Morning: Depart at 8:00 AM for an exploration of Mesa Verde National Park. Mesa Verde, Spanish for “green table,” offers an unparalleled opportunity to see and experience a unique cultural and physical landscape. The culture represented at Mesa Verde reflects more than 700 years of history. From approximately A.D. 600 through A.D. 1300 people lived and flourished in communities throughout the area, eventually building elaborate stone villages in the sheltered alcoves of the canyon walls. Today, most people call these sheltered villages “cliff dwellings.” The cliff dwellings represent the last 75 to 100 years of occupation at Mesa Verde. In the late 1200s, within the span of one or two generations, they left their homes and moved away. The archeological sites found in Mesa Verde are some of the most notable and best preserved in the United States, offering visitors a look into the lives of the Ancestral Pueblo people. Twenty-four Native American tribes in the southwest have an ancestral affiliation with the sites at Mesa Verde.
 Lunch: Boxed picnic lunch
 Afternoon: Continue field trip at Mesa Verde National Park
 Dinner: Dinner at 5:30 PM at Nero's. Nero's is a well-known restaurant in Cortez, featuring Italian cuisine. You'll find other types of food available to you as well.
 Evening: Free evening
Accommodations: Baymont Inn and Suites
Meals Included: Breakfast, Lunch, Dinner

Day 5: Hovenweep National Monument/Travel to Canyon de Chelly
(Friday, September 20)
 Breakfast: Breakfast in hotel dining room from 7:00 to 8:00 AM
 Morning: Bus departs at 8:30 AM for Hovenweep, Utah. Hovenweep National Monument protects five prehistoric, Puebloan-era villages spread over a twenty-mile expanse of mesa tops and canyons along the Utah-Colorado border. Multi-storied towers perched on canyon rims and balanced on boulders lead visitors to marvel at the skill and motivation of their builders. Hovenweep is noted for its solitude and undeveloped, natural character. The Square Tower Group is the primary contact facility with a visitor center and interpretive trail. Human habitation at Hovenweep dates to over 10,000 years ago when nomadic Paleoindians visited the Cajon Mesa to gather food and hunt game. These people used the area for centuries, following the seasonal weather patterns.
 Lunch: Box lunches from Cortez restaurant, Once Upon A Sandwich
 Afternoon: Bus continues on to Canyon de Chelly, arriving around 6:00 PM for check-in at the Sacred Canyon Lodge.
 Dinner: Dinner in the lodge cafeteria
Accommodations: Sacred Canyon Lodge
Meals Included: Breakfast, Lunch, Dinner

Day 6: Canyon de Chelly National Monument/Travel to Aztec, New Mexico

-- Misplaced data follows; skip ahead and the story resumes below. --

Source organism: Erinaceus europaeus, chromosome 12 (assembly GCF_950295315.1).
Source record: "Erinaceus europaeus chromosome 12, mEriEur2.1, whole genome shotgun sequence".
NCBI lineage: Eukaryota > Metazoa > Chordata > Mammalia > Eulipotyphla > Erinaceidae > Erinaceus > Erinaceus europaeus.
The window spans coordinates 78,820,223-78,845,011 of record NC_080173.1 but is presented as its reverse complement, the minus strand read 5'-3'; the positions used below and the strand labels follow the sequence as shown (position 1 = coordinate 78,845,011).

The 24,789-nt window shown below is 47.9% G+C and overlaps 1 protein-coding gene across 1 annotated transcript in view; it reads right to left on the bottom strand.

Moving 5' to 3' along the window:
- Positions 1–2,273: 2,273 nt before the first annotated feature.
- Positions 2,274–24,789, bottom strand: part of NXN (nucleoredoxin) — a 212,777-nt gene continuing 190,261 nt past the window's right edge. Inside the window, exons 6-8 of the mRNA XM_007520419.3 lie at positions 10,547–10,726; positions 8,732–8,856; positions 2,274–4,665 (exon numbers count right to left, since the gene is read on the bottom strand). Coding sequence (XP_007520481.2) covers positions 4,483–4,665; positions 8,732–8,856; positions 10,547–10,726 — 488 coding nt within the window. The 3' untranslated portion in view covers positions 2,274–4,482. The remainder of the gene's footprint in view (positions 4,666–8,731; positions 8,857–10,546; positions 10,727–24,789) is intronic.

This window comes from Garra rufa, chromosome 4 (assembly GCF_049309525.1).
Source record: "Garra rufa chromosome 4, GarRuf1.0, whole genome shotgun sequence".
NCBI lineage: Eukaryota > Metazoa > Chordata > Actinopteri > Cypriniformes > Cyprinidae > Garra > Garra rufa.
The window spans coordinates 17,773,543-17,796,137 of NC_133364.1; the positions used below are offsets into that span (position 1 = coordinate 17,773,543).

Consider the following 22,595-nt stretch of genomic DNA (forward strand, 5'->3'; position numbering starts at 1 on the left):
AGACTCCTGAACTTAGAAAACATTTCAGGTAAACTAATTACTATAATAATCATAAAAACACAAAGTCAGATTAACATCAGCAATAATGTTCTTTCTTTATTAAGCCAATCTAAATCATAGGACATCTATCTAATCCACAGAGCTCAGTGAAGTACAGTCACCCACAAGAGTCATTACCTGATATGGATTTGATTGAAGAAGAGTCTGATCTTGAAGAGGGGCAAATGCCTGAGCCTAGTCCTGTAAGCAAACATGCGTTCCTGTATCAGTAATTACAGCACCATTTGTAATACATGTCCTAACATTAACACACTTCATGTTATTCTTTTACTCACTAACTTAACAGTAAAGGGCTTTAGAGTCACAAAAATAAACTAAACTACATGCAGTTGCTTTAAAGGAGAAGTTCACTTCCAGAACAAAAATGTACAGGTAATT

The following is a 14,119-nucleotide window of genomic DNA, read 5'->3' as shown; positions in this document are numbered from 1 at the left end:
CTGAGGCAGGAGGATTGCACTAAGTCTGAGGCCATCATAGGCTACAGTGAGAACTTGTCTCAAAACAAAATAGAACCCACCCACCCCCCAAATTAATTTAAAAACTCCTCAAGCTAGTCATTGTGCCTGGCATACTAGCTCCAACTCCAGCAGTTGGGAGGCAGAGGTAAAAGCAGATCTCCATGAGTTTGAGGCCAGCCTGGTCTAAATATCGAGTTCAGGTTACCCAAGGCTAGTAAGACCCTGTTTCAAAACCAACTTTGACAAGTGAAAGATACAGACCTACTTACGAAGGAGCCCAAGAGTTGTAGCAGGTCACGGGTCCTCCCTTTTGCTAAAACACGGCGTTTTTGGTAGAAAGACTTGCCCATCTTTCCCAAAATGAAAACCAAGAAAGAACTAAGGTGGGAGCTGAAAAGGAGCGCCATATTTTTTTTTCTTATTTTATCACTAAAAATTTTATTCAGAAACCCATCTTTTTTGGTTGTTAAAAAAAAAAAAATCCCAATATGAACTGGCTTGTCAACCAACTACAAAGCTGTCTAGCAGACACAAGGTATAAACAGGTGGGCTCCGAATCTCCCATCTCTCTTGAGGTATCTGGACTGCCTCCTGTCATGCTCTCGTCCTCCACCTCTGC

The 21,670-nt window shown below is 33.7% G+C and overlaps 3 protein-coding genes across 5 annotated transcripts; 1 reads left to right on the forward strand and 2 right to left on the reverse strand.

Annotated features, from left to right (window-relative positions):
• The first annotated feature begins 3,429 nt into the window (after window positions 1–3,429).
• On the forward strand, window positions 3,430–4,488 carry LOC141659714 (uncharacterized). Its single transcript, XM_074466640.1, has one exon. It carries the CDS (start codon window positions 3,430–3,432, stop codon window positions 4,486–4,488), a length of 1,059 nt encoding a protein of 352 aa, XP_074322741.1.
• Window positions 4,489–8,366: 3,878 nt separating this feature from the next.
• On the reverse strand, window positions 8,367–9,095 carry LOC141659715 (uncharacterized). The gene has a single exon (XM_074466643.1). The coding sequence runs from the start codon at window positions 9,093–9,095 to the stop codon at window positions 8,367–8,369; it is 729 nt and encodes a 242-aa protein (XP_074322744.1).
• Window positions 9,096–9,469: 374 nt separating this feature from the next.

(Saturday, September 21)
 Breakfast: Breakfast in the cafeteria
 Morning: Depart at 8:30 AM for a driving exploration of the north and south rims of Canyon de Chelly. At the base of sheer red cliffs and in canyon wall caves are ruins of Indian villages built between A.D. 350 and 1300. Canyon de Chelly National Monument offers visitors the chance to learn about Southwestern Indian history from the earliest basketmakers to the Navajo Indians who live and farm here.
 Lunch: Lunch in the cafeteria
 Afternoon: Bus departs at 2:00 PM for Aztec, New Mexico
 Dinner: Dinner at Three Rivers Eatery and Brewery in Farmington around 5:30 PM. A favorite of many locals, you'll find a wide variety of food choices.
 Evening: After dinner, the bus continues to Aztec, New Mexico for hotel check-in at the Step Back Inn.
Accommodations: Step Back Inn
Meals Included: Breakfast, Lunch, Dinner

Day 7: Salmon Ruins/Aztec Ruins National Monument
(Sunday, September 22)
 Breakfast: Breakfast at Sonya's Cookin' USA Restaurant
 Morning: Bus departs for Salmon Ruins, named for George Salmon who homesteaded the property in the late 1800s. The initial construction phase has been dated to A.D. 1080-1090 and the site is known as a Chacoan "outlier," meaning a Great House built in the Chacoan style of architecture and masonry. The original inhabitants of this site abandoned it about A.D. 1120, possibly moving to the new site being constructed at Aztec, N.M., about 10 milres to the north. The site was reoccupied about A.D. 1180, probably by local San Juan Basin people, leaving traces of their own northern ceramic and masonry styles. The final abandonment took place about A.D. 1285 during a major 40-year drought that caused a general abandonment of the entire region.
 Lunch: Lunch at Sonya's Cookin' USA
 Afternoon: Bus departs at 2:00 PM for a visit to Aztec Ruins. Aztec Ruins National Monument preserves structures and artifacts of Ancestral Pueblo people from the 1100s through the 1200s. It may have been seen as another Chacoan outlier, however, more recent research indicates it may have been the second Chacoan "capitol," established and occupied after the abandonment of Chaco Canyon in the 1150s. Aztec itself was abandoned about A.D. 1275 as a result of the 40-year drought. Some Southwestern archeologists believe the Chacoan "elites" then moved south and established Paquime, another immense site in northern Mexico. The Aztec monument was established in 1923 with the excavation and reconstruction of Aztec West by Earl Morris and designated a World Heritage Site in 1987. Bus returns to Step Back Inn at 4:30 PM.